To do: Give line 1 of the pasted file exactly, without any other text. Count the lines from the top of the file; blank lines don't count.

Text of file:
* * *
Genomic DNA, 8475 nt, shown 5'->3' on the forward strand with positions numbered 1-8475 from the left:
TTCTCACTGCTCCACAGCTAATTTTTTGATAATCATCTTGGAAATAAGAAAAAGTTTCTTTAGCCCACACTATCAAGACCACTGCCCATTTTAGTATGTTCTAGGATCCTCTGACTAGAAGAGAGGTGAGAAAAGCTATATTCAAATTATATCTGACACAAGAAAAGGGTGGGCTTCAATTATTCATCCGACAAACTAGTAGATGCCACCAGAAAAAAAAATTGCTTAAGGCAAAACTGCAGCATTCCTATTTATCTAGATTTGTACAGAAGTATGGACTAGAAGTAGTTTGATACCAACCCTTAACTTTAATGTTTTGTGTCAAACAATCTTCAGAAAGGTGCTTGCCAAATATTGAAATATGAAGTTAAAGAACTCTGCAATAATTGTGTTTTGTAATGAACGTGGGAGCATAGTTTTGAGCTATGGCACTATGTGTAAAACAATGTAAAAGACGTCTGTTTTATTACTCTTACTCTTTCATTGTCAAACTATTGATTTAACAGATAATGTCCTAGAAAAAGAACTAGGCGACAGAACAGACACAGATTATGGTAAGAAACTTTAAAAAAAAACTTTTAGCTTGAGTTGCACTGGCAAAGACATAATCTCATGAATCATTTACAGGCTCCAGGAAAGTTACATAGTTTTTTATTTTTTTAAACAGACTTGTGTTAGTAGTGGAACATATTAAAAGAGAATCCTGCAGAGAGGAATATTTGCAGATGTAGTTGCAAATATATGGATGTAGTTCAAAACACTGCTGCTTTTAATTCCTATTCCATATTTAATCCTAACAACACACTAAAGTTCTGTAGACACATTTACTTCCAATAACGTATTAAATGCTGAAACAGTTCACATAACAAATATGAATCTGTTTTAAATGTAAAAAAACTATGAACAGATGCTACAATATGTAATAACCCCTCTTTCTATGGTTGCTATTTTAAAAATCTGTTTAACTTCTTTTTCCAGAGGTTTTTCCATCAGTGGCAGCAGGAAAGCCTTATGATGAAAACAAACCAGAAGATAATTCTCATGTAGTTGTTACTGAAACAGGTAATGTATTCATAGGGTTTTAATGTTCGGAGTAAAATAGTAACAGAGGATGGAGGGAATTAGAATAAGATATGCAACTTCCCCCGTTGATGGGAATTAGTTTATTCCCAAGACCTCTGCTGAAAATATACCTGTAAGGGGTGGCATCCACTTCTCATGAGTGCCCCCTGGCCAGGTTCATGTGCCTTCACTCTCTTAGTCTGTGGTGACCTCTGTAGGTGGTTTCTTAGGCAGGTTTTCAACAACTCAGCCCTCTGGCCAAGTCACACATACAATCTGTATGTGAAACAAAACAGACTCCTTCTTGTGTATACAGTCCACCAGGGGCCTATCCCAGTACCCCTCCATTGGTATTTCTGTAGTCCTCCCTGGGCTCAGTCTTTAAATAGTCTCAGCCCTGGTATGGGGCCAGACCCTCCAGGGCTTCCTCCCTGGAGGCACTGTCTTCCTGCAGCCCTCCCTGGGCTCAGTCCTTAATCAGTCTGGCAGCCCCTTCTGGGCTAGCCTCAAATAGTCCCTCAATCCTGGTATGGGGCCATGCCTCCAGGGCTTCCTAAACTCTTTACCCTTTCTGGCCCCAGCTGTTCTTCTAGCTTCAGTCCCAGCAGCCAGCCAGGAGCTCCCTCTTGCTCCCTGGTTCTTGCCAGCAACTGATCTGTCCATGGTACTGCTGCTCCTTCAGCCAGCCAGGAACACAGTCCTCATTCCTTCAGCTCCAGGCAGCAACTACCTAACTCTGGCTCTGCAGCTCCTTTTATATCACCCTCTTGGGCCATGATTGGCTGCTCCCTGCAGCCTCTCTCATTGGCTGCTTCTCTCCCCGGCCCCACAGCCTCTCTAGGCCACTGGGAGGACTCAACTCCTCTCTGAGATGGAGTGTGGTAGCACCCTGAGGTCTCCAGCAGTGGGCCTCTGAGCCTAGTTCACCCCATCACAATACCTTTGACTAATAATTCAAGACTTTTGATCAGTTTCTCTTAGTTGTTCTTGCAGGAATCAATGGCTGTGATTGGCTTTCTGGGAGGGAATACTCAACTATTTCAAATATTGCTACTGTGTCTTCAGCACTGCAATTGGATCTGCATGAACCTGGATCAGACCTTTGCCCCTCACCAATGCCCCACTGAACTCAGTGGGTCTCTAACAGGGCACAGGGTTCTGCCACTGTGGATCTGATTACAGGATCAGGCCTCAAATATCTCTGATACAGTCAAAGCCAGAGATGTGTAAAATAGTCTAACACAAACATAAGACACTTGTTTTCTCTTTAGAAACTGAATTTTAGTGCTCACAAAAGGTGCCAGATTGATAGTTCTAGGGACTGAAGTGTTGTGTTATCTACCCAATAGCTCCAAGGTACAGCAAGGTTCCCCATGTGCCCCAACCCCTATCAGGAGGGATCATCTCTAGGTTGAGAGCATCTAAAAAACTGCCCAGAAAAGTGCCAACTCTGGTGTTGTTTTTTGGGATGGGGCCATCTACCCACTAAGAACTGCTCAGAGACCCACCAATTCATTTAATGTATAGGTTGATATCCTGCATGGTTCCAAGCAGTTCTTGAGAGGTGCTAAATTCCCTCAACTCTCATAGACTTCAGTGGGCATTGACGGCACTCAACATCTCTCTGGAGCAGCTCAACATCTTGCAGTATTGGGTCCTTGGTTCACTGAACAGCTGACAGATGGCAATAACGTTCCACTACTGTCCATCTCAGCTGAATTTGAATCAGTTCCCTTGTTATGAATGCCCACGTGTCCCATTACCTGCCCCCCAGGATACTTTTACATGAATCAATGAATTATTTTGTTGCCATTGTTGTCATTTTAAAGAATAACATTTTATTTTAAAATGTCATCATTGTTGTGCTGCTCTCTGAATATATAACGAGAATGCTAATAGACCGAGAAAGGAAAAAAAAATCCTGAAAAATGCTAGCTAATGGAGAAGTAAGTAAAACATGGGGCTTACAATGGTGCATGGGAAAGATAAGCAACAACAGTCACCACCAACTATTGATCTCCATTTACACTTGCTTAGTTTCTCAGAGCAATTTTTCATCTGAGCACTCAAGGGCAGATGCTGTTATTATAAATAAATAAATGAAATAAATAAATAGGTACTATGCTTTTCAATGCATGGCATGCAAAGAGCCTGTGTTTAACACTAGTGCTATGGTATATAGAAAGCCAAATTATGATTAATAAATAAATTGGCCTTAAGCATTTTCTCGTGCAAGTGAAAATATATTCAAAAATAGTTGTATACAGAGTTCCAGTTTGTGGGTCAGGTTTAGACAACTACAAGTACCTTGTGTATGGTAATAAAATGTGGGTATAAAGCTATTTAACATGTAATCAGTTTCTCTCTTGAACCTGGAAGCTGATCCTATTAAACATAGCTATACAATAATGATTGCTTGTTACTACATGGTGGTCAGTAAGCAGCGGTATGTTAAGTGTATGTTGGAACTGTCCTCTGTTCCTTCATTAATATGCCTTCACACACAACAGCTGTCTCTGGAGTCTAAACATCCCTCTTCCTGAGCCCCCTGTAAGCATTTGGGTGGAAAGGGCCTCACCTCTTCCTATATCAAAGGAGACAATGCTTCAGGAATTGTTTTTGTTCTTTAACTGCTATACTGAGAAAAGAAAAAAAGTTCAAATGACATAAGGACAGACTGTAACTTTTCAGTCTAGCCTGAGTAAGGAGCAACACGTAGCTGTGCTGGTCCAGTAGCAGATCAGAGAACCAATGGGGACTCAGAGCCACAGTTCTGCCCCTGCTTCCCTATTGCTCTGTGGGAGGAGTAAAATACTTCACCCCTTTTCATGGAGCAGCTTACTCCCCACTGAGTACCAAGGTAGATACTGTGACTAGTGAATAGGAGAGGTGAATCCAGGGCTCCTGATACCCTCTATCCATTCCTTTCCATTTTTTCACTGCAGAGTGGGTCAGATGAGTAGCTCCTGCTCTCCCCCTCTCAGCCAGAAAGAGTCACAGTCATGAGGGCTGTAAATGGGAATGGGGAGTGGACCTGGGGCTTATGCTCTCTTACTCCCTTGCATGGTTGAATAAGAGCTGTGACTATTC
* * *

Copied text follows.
Genomic DNA, 8475 nt, shown 5'->3' on the forward strand with positions numbered 1-8475 from the left: